Science Fair Project Encyclopedia
In mathematics, general topology or point set topology is the branch of topology which studies elementary properties of topological spaces and structures defined on them. It grew out of a number of areas, such as the detailed study of sets of points (as subsets of the real line, understood), the manifold concept, the metric spaces and the early days of functional analysis. It was codified, in much its form for the remainder of the twentieth century, around 1940. It captures, one might say, almost everything in the intuition of continuity, in a technically adequate form that can be applied in every area of mathematics.
More specifically, it is in general topology that basic notions, such as:
- open and closed sets;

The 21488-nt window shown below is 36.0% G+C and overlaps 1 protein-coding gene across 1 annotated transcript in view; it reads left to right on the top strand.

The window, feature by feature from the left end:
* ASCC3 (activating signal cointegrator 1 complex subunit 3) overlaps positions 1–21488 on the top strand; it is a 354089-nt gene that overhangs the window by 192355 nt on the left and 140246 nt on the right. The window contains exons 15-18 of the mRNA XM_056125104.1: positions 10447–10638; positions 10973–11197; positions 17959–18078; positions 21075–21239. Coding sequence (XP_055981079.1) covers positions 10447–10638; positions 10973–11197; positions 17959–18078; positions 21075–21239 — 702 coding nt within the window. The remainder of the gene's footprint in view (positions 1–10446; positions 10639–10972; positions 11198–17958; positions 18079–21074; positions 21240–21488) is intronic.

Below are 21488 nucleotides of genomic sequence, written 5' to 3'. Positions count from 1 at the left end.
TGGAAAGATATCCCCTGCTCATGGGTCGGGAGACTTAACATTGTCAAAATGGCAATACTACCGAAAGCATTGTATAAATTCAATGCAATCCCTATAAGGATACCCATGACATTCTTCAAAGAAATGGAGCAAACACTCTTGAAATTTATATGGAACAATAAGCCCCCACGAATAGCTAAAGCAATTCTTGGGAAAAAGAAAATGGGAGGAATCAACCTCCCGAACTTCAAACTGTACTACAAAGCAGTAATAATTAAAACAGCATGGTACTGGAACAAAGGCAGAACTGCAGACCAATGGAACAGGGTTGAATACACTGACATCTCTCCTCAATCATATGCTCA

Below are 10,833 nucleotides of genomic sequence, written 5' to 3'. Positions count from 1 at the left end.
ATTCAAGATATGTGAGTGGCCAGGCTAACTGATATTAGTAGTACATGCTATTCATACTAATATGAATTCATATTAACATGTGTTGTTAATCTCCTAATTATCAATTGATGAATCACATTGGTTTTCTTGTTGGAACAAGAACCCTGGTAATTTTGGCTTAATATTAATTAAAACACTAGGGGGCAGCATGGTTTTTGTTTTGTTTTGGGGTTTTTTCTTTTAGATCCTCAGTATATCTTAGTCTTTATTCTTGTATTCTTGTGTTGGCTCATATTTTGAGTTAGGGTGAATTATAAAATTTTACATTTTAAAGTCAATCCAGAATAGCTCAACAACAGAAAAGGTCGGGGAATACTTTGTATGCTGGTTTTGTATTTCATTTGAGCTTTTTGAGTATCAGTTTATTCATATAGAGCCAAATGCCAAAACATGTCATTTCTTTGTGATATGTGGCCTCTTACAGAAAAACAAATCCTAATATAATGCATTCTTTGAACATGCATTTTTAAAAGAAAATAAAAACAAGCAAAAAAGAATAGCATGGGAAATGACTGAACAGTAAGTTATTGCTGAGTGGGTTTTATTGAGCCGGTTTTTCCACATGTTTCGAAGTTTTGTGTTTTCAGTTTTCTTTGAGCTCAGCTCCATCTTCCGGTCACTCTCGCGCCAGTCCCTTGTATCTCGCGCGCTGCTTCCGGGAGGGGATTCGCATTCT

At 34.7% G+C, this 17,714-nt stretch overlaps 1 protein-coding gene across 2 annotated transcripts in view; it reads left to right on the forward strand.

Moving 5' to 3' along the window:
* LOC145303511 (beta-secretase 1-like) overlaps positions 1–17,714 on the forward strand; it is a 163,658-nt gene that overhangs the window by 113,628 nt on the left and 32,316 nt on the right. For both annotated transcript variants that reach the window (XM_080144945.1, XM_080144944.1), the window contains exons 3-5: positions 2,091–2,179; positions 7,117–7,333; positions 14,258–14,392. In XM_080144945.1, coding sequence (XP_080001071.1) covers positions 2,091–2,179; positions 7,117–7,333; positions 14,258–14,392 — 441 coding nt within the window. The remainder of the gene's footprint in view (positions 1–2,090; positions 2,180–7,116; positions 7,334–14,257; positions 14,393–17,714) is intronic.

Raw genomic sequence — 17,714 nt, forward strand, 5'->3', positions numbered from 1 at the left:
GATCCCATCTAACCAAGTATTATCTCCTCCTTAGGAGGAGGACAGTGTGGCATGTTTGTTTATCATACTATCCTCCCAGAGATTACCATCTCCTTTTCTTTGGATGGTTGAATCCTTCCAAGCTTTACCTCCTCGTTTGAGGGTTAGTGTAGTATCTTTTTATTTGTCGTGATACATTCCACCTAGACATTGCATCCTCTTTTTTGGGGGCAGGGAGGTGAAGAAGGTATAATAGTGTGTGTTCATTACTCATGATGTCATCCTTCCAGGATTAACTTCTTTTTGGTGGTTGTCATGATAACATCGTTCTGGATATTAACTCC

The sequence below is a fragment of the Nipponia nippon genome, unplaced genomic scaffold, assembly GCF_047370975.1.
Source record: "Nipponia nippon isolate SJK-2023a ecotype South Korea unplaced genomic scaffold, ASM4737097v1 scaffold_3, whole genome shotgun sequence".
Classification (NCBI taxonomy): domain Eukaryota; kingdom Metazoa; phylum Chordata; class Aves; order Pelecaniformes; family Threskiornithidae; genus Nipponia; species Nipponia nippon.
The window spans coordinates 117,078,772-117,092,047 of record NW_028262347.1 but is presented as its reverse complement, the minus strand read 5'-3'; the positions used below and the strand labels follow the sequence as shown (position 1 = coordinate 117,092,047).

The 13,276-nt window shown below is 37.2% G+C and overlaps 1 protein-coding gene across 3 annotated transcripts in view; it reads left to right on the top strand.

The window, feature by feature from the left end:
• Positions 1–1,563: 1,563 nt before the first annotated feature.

- interior and exterior;
- neighbourhood and closeness;
- compact spaces;
- continuous functions;
- convergence of sequences, nets, and filters;
- separation axioms:
are defined and theorems about them are proved.
Other more advanced notions also appear, but are usually related directly to these fundamental concepts, without reference to other branches of mathematics. Other main branches of topology are algebraic topology, geometric topology, and differential topology. As the name implies, general topology provides the common foundation for these areas.
Some standard books on general topology include:
- Bourbaki; Topologie Générale (General Topology); ISBN 0-387-19374-X
- John Kelley ; General Topology; ISBN 0-387-90125-6
- James Munkres ; Topology; ISBN 0-13-181629-2
- Lynn Steen & Arthur Seebach ; Counterexamples in Topology; ISBN 0-486-68735-X
- O.Ya. Viro, O.A. Ivanov, V.M. Kharlamov and N.Yu. Netsvetaev; Textbook in Problems on Elementary Topology; online version
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